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I don't mean to take over the thread but I really appreciate all of the responses so far - I am also dealing with a newly diagnosed diabetic cat and my mind is absolutely swirling. She was diagnosed about a month and a half ago - caught it just by chance on her annual wellness exam. I adopted her a year and a half ago and in March of 2016 all of her labs were completely fine so the diabetes just came up ( though it's weird because she's always had a greasy looking coat, even after taking her to the groomers for a good bath to try and help clean her up and also a very bad case of dandruff )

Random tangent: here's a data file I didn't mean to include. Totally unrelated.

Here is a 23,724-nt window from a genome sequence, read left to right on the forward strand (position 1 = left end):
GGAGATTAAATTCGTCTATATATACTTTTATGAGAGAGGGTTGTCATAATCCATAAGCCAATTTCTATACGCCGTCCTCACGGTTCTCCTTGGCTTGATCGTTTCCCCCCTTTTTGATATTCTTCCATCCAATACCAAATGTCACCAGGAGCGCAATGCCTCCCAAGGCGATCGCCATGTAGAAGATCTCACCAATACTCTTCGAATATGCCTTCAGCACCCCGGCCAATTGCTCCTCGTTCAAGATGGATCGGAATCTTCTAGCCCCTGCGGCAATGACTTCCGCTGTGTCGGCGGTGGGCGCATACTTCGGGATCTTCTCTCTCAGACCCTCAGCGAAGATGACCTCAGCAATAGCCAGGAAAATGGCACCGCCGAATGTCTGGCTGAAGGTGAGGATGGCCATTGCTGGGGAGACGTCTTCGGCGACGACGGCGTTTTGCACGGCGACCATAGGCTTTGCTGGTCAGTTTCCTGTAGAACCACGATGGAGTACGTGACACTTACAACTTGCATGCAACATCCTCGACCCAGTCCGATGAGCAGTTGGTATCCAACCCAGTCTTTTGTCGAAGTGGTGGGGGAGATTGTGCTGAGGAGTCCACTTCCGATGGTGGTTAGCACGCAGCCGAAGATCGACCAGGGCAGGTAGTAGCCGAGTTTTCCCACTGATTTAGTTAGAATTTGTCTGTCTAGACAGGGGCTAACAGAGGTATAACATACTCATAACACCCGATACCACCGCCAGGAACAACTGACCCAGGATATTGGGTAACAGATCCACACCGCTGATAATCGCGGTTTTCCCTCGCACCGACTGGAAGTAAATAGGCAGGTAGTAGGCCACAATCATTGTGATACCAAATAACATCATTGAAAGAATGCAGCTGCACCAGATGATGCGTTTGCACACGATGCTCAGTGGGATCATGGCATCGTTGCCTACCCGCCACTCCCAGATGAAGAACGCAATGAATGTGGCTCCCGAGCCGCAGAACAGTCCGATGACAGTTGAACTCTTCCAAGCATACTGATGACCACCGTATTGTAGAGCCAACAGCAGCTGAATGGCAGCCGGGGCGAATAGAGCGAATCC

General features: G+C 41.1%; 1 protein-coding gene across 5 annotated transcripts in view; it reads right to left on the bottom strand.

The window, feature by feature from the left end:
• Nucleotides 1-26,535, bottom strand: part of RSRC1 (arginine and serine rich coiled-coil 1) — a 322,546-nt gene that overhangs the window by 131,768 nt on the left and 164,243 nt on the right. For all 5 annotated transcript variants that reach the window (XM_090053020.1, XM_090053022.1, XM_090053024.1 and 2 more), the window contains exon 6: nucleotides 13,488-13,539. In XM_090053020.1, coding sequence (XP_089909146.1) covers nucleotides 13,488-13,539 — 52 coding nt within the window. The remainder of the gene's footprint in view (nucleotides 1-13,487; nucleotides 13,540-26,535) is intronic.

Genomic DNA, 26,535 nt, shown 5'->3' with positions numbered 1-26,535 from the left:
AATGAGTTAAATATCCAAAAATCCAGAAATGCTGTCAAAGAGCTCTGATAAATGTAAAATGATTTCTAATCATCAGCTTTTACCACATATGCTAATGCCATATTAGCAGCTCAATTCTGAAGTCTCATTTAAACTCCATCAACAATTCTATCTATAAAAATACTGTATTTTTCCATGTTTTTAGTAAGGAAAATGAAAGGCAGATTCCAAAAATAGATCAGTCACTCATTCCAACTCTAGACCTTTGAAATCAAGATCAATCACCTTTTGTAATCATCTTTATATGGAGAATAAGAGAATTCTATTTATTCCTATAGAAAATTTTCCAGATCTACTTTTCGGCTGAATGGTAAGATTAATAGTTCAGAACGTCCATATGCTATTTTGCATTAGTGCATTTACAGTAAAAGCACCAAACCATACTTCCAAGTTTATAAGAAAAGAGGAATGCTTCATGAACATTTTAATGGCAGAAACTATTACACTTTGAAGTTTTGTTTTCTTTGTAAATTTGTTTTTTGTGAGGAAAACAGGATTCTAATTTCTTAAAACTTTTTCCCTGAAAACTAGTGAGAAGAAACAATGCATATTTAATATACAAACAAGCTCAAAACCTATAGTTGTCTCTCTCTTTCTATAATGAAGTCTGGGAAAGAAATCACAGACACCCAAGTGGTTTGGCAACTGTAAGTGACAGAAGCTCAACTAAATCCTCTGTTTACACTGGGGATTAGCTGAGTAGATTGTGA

She loves her kibble and also eats canned food 2x per day. I was free feeding the kibble but have since taken that away and only give to her with breakfast or dinner and only a small handful. My concern is also with home testing and the meters. My vet is really pushing the pet meter and test strips however all of the information I have come across on other boards including the diabetic cat board most are using the human meter and strips with no issues. I asked my vet if it would be Ok to use the human one and she wasn't impressed and insisted I use the pet one. I know I'm the owner and it's my choice but I just want to make sure that when I get a meter for home testing that I get one that will suit our needs. We started her on 2 units 2x per day of the Lantus, took her back 10 days later for her 1st curve test and she was still in the 300's so we increased to 3 units 2x per day. ( I feed at 615am and 6:15Pm, I get home usually at 4pm and it's torture watching her circle waiting for her wet food at 6 15 - then I'll put the food down and it's like the ravenous hunger has gone away - don't quite understand that yet ). Vet was happy with the 2nd curve test with 3 units - she said her numbers are almost too good now and to watch for anything that could be hypo yet she doesn't have me home testing yet. That kinda scares me from everything I have read - I feel I should be home testing especially if she thinks her numbers are almost too good now. We're supposed to go back in 3-4 weeks for a final in house curve test and also she will do the first fructosamine test. Does anyone have the link to the google spreadsheet for tracking the glucose readings? How often should I be testing during the week if I am not doing a curve test testing every 2 hours for 1 full day?